Since the implementation of Affordable Care Act (ACA), volume and variety of health insurance products have increased to accommodate the expanding market. With this concern over the network adequacy and provider directory has also risen. Consumers have complained over misleading and inaccurate information available across Health Plans Provider Directories.

In November, the California Department of Managed Health Care (DMHC) announced it issued fines against Blue Shield of California ($350,000) and Anthem Blue Cross ($250,000) for inaccurate provider directories. According to Los Angeles Times, “At issue were the companies’ error-riddled provider directories that frustrated many consumers statewide as they tried to find doctors during the rollout of the Affordable Care Act in 2014. As a result, some patients incurred big unforeseen medical bills because they unwittingly went out of network for care.

Another instance that comes to mind is when the Centers for Medicare & Medicaid Services (CMS) fined Aetna $1 million in 2015 for wrongly telling Medicare Part D beneficiaries that nearly 6,900 pharmacies listed in the health insurer’s provider directories were in-network when they were actually out-of-network.

While the fines may seem paltry for a big Health Plan, the repercussions of the inaccurate Provider Directories can be significant and pose a high risk for both consumer and Health Plans. Blue Shield, for example has already had to reimburse more than $38 million to enrollees who incurred out-of-network costs.

Consumers are at risk of being charged higher out-of-network expenses when Providers are inaccurately listed in the directories. Health Plans, on the other hand are at the greater risk of litigation, government penalties, investigations and significant administrative costs associated with the inaccurate directories.

The Lawmakers at Work

Recently, in response to consumer complaints, California lawmakers approved legislation in 2015 requiring insurers to update their provider directories weekly to improve accuracy. The scrutiny on these plans will likely to continue in the coming years and their peers will probably feel the impacts as well.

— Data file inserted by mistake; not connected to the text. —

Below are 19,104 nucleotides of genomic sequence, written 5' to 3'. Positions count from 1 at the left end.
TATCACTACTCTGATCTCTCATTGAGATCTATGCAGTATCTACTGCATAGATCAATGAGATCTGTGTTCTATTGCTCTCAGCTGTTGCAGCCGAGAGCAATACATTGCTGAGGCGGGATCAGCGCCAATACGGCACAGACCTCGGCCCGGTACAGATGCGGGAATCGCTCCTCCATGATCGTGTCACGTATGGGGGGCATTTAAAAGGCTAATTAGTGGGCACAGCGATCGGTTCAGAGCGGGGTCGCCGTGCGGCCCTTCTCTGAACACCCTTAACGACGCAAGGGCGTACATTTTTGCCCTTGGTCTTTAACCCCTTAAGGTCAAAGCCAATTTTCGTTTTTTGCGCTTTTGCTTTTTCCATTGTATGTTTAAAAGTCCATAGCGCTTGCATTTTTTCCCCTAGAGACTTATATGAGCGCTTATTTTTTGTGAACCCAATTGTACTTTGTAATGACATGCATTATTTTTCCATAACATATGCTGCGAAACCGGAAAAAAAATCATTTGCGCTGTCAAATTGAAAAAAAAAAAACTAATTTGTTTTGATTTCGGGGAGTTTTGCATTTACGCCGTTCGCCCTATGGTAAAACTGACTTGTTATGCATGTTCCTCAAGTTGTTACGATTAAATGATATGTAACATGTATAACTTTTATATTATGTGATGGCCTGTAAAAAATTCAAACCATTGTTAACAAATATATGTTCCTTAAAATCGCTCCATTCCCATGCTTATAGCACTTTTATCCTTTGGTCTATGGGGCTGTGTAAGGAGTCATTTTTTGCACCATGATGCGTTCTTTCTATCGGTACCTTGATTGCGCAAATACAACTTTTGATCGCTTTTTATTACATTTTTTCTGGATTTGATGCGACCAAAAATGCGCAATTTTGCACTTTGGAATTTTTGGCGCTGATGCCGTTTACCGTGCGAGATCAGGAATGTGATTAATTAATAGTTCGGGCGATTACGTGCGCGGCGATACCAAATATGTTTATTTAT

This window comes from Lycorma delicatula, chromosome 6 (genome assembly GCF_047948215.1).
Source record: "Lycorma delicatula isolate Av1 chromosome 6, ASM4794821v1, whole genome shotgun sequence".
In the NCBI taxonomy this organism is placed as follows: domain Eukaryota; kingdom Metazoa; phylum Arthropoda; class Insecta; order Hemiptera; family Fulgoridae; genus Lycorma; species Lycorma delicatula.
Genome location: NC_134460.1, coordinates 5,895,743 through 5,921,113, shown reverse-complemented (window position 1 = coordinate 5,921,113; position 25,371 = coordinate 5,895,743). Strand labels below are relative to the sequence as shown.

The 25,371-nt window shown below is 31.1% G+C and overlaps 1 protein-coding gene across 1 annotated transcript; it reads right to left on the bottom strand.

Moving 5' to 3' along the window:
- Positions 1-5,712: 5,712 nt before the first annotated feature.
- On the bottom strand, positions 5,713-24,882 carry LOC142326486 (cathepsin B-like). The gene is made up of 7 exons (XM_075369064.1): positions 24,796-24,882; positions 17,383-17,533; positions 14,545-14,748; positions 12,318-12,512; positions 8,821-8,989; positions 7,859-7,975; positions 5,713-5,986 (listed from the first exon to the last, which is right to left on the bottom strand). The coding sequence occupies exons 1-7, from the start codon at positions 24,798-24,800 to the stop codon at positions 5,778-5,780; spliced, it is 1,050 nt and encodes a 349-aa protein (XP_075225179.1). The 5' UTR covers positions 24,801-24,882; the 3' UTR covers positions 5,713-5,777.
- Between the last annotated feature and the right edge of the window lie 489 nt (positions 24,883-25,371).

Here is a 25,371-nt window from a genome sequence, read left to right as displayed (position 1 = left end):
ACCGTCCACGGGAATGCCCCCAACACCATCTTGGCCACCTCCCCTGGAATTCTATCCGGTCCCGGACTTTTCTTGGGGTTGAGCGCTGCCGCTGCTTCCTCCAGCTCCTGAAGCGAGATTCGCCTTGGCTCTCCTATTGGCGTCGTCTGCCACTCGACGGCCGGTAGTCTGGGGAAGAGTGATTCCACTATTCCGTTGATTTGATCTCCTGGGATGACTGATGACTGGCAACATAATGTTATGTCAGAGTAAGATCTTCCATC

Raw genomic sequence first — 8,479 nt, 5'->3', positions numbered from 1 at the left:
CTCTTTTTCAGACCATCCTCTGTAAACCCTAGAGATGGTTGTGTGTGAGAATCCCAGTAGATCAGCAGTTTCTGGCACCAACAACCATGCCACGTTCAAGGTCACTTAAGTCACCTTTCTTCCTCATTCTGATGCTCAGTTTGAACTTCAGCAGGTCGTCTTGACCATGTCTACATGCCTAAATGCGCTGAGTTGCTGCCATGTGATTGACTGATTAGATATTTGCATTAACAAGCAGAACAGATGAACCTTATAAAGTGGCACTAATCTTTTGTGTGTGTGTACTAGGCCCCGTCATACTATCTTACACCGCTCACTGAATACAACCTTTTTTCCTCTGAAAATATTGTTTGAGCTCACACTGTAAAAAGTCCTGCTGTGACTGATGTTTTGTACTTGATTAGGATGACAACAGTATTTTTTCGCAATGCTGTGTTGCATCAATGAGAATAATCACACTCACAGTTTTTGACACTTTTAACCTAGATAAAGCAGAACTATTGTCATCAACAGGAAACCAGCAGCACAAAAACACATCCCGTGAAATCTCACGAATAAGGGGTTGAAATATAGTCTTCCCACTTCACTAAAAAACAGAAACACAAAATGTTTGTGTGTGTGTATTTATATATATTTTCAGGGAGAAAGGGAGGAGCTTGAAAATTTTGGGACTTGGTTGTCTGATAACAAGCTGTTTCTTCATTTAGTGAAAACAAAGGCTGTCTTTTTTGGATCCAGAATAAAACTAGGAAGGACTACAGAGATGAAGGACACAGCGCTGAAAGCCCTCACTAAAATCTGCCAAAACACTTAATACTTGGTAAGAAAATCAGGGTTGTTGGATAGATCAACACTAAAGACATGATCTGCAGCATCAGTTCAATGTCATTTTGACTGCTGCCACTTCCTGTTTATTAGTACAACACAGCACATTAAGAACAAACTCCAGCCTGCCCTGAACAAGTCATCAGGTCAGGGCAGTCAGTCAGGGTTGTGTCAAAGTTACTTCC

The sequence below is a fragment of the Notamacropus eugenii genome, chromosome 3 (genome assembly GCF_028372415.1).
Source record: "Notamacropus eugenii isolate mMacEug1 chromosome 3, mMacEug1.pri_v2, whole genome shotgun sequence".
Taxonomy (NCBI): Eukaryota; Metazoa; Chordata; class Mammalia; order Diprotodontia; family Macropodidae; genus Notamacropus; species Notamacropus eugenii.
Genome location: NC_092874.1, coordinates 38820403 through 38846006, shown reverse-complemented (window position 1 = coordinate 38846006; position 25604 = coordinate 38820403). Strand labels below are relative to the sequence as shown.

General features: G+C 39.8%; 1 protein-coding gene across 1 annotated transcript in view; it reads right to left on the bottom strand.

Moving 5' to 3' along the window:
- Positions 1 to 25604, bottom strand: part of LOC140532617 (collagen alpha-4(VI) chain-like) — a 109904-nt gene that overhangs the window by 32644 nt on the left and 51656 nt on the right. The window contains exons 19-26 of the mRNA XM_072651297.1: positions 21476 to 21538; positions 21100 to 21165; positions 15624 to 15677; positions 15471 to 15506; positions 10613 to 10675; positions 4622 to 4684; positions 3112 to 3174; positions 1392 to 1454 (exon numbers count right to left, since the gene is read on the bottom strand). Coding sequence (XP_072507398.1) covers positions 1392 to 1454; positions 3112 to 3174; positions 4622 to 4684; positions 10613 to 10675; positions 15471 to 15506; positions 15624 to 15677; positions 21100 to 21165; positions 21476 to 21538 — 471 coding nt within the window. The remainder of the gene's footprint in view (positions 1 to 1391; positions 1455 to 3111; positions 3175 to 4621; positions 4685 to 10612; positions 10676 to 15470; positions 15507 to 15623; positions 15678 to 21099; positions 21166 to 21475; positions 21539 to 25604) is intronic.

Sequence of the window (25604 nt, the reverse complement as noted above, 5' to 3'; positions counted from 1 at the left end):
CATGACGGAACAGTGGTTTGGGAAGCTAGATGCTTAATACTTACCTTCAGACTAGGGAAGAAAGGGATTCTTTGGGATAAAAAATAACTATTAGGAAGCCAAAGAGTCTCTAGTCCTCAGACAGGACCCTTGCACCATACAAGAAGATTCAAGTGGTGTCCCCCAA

The issue is not limited to California. In February, the Center for Medicare and Medicaid Services (CMS) issues the “FINAL 2016 Letter to Issuers in the Federally-facilitated Marketplaces” which details measures specific to QHP (Qualified Health Plan) Provider Directories. These guidelines requires QHP to publish an up-to-date, accurate and complete provider directory including the information on which providers are accepting new patients, the provider’s location, contact information, specialty, medical group, and any institutional affiliations, in a manner that is easily accessible to plan enrollees, prospective enrollees, the State.

Moreover, as per the letter, A provider directo¬ry will be considered up-to-date if it is updated at least monthly and easily accessible when the general public is able to view all of the current providers for a plan in the provider directory on the issuer’s public website.

CMS officials have conveyed that they established these provider directory requirements to enhance the transparency of QHP provider directories and to help consumers make more informed decisions about their health care coverage. Most of this is not new information for a Health Plan. Maintaining up to date and accessible Provider Directories is a big challenge for many.

Common sense dictates that the 2017 Letter will likely contain more stringent requirements than in the past years. Thus, a pertinent question doing the rounds is: How is your Health Plan addressing this and how to go about selecting the right tools to remain complaint? Please share your comments/thought below.